• Affected special constables were unaware of their dual citizenship status
  • Told by their superiors they cannot work for the forces as foreigners


Scores of special constables have reportedly been fired from Botswana Police Service (BPS) after they failed to renounce their foreign citizenships, The Botswana Gazette has established. The irony of the situation is that some of them were not aware of their dual citizenship status until they were informed of it and fired afterwards.

The fate of the affected special constables fell upon them against the backdrop of the Department of Immigration and Citizenship calling on people with dual citizenships to renounce one of them.

The Citizenship Act with this aspect came into operation in 1998. According to the law, any person with dual citizenship shall, upon the attainment of the age of 21 years, cease to be a citizen of Botswana unless such a person has immediately before attainment of the age of 21 years renounced the citizenship of the other country, taken the oath of allegiance to Botswana and made such declaration of intention concerning residence as may be prescribed.

This week five more sources told The Botswana Gazette that scores of special constables had lost their jobs while more continue to do so because of the issue of dual citizenship. The sources said most of the affected special constables were unaware of their dual citizenship status until the unexpected fate befell them.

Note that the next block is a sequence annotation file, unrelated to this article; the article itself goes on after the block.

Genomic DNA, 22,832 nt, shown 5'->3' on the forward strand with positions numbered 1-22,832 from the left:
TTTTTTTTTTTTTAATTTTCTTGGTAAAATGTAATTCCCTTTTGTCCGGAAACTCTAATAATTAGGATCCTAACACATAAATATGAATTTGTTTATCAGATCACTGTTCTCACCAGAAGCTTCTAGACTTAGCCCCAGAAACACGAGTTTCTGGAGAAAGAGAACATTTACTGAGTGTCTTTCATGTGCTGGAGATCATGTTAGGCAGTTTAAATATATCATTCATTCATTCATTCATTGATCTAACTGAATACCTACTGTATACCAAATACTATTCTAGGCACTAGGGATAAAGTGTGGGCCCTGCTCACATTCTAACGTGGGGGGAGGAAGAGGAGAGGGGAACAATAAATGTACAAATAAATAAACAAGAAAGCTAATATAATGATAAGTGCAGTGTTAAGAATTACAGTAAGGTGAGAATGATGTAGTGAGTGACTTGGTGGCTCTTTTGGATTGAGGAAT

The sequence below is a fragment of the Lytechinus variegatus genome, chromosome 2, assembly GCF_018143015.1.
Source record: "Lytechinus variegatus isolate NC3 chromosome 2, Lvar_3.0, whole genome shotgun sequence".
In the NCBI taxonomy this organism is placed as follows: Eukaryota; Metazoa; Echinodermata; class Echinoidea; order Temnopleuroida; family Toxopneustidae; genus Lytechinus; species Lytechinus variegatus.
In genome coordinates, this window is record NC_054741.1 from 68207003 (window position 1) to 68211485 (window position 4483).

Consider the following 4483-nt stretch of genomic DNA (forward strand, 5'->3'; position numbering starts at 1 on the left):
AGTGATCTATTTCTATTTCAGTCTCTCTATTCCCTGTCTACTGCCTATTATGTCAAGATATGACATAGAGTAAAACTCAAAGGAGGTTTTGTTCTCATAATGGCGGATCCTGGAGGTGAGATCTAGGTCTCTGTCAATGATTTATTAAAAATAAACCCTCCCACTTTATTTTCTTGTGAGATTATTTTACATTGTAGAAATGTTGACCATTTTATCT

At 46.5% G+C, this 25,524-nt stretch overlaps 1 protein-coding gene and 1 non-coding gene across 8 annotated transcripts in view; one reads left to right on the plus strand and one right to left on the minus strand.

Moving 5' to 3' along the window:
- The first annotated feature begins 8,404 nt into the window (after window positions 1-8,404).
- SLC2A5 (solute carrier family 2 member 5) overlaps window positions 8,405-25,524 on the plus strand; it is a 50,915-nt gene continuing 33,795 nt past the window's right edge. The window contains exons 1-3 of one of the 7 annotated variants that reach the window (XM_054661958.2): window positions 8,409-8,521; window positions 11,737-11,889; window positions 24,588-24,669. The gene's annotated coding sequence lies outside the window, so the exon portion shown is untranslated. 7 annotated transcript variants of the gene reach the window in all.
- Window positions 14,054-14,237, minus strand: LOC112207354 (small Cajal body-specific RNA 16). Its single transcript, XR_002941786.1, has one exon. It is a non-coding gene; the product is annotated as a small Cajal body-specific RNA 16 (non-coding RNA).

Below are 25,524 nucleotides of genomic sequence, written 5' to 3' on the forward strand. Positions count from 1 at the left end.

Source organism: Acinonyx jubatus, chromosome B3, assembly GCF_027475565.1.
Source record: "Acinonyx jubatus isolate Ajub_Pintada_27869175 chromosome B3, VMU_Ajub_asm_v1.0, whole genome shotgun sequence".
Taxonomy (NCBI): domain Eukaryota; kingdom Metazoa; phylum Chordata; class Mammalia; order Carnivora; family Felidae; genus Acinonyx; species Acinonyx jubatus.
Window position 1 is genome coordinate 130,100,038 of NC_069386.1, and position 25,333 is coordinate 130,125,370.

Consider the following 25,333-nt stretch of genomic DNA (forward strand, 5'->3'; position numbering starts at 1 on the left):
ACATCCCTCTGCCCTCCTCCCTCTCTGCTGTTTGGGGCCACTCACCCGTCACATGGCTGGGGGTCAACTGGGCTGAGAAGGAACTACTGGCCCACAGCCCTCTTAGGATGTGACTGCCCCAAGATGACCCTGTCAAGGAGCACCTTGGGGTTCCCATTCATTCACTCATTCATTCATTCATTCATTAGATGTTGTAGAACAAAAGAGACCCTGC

One of the special constables told this publication that while she was aware to the law, she did not know that she had dual citizenship. “I got to know about my dual citizenship when my parents tried to change my birth certificate at the Department of Immigration in Francistown,” the former special constable said. “I was told that by virtue of my mother being a child of parents holding two different citizenships, one for Zimbabwe and the other for Botswana, I automatically had dual citizenship, and therefore needed to renounce one of them. My identity card was consequently taken away.”

Another former special constable said her shock of being fired from BPS came as she expected help from the Department of Immigration and Citizenship. She was stationed at Kutlwano police station in Francistown when she and some of her colleagues were fired on grounds of being foreigners.

“My superiors just told me that their investigations had found out that I was a foreigner and therefore could work for a disciplined force,” she said. “A few months later, some of my colleagues had the same experience. Since my ID was confiscated in 2017, I am using a residence permit that expires in 2025.”

Yet another former special constable said he found out about his dual citizenship status after his passport expired. “While trying to obtain a new one, curiously my bosses told me that I could no longer continue working for BPS because I was a foreigner,” he said. “I was shocked because I knew my citizenship. I tried to explain but my bosses told me that they had just found out that I had not renounced my Zambian citizenship. I was in the dark about it.”

At the time of going to press, BPS spokesperson Selinah Omphile was yet to respond to The Botswana Gazette enquiries that she had requested.

This happens despite a recent ruling by the Gaborone High Court that condemned the Citizenship Act of 1998 that deals with dual nationality and called for its repeal. The High Court made the ruling in a case where a Motswana woman, married to a Norwegian man, challenged the legality of compelling her two children to choose between the citizenship of their father and that of their mother.

Following Sithabile Mathe’s successful application, the Ministry of Labour and Home Affairs stated that it was engaging in consultative processes with relevant stakeholders, such as the Attorney General, to review Botswana’s citizenship policy.